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Media conference misses inconvenient lesson: coverage of Arkansas oil spill is coming from illegals

DENVER, COLO.- It’s day three of the 2013 NATIONAL CONFERENCE ON MEDIA REFORM and I haven’t heard one mention of perhaps the media story most pertinent to this gathering: the tar sands oil spill in Mayflower Arkansas that is and isn’t in the headlines. Because the media is being denied access to the story, because the media isn’t making a story of that censorship, and because most relevant to the media reform crowd, the scarce images that are emerging are coming from activist video streamers breaking the law to get the story. I’m especially excited by that development because it renders my exhortations mute, that journalists look with skepticism on the oath of “objectivity” which binds them to the corporate spun narrative. “You can’t be neutral on a moving train” was Howard Zinn’s entreaty. “Neutrality helps the oppressor never the victim” said a Zionist without irony. But when reporting means having to break the law, then wanting to tell the story means becoming an activist.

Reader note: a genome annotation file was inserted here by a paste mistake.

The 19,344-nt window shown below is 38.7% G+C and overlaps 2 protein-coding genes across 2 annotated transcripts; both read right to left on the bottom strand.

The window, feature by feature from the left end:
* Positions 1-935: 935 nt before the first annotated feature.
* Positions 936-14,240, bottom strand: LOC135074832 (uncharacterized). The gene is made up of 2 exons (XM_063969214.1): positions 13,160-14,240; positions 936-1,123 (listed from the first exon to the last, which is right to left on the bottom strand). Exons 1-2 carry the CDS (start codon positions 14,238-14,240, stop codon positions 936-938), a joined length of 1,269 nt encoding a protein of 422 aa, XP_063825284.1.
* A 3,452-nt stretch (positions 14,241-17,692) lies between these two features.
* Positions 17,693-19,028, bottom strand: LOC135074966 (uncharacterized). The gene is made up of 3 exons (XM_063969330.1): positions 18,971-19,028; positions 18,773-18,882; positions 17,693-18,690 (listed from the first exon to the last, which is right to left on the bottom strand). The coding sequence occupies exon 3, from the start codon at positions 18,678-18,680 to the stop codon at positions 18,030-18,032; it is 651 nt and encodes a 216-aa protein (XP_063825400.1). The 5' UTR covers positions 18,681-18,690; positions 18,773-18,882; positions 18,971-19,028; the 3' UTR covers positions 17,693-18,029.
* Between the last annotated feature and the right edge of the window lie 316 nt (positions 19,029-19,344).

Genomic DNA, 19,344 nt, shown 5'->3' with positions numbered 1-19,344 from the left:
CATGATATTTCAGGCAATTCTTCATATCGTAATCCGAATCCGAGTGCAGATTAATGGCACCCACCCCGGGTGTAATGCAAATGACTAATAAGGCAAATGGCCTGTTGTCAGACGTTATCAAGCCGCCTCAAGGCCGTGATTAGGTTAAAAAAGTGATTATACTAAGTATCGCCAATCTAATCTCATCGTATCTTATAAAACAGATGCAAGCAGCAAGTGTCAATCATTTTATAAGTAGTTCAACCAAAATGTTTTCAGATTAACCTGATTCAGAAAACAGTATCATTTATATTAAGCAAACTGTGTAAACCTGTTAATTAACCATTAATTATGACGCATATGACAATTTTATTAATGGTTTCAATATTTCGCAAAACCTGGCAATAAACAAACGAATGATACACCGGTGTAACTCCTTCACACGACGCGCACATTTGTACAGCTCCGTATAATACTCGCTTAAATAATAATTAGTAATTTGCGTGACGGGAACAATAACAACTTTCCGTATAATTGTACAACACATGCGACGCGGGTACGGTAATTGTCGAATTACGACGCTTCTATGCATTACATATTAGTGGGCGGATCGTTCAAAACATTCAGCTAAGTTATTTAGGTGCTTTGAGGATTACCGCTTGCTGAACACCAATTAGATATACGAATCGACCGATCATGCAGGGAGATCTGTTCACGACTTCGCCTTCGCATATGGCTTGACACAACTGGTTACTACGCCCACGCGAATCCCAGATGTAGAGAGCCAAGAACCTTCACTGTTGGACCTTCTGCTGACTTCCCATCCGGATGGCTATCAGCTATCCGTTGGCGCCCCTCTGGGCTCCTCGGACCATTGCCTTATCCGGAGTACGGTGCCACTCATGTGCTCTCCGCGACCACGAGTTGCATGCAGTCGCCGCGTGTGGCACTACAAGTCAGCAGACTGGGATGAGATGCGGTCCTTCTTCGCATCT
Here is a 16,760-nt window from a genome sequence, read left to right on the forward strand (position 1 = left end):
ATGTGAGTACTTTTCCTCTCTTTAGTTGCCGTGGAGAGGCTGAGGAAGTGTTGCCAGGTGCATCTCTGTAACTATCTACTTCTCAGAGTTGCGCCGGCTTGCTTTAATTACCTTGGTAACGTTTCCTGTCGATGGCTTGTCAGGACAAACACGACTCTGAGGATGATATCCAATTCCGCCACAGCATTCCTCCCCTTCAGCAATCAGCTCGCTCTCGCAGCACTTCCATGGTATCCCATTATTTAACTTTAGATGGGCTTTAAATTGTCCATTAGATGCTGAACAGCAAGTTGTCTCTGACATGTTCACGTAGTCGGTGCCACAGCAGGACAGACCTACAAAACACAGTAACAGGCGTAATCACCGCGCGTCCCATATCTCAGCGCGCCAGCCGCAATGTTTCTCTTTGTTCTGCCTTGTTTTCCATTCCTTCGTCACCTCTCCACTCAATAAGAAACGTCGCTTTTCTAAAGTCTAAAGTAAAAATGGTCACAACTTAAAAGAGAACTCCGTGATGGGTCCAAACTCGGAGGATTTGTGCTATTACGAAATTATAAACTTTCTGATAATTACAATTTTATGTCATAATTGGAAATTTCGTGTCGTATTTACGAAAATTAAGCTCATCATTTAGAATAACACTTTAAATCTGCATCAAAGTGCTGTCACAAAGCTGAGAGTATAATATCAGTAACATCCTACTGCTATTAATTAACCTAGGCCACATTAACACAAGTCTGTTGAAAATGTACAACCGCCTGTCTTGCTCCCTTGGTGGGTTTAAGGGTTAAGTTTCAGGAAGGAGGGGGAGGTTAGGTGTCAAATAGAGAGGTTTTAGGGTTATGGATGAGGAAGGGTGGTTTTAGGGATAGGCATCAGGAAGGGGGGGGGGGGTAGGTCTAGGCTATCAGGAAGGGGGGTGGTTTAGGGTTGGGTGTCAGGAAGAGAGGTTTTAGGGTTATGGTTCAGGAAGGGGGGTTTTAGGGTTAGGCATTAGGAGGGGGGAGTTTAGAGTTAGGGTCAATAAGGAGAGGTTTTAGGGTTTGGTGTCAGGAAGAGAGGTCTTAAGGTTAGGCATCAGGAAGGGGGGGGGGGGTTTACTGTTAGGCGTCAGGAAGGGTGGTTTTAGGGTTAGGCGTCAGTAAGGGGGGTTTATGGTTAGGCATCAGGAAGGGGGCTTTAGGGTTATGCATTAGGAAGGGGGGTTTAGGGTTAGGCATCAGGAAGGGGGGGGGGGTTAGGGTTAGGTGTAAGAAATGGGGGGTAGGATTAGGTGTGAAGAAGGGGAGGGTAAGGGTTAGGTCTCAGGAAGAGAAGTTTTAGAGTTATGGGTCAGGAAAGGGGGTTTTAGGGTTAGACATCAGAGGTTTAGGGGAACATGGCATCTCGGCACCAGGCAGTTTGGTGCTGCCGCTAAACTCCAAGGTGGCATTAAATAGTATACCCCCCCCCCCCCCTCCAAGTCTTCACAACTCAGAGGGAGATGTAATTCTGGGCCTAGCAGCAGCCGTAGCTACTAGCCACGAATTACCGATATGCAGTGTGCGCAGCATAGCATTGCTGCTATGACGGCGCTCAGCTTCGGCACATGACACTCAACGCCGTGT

I use the expression “illegals” in accordance to the AP’s new stylebook, to connote an illegal act, and to poke fun. “The I-word” is no longer acceptable to describe undocumented immigrants, but speaker after speaker at the conference heralded the announcement as if it had not just been explained by the previous. It was apparently “the applause line” of this year’s conference. Too bad, because in a year of unending Obama betrayals, the victory is meager cause for celebration.

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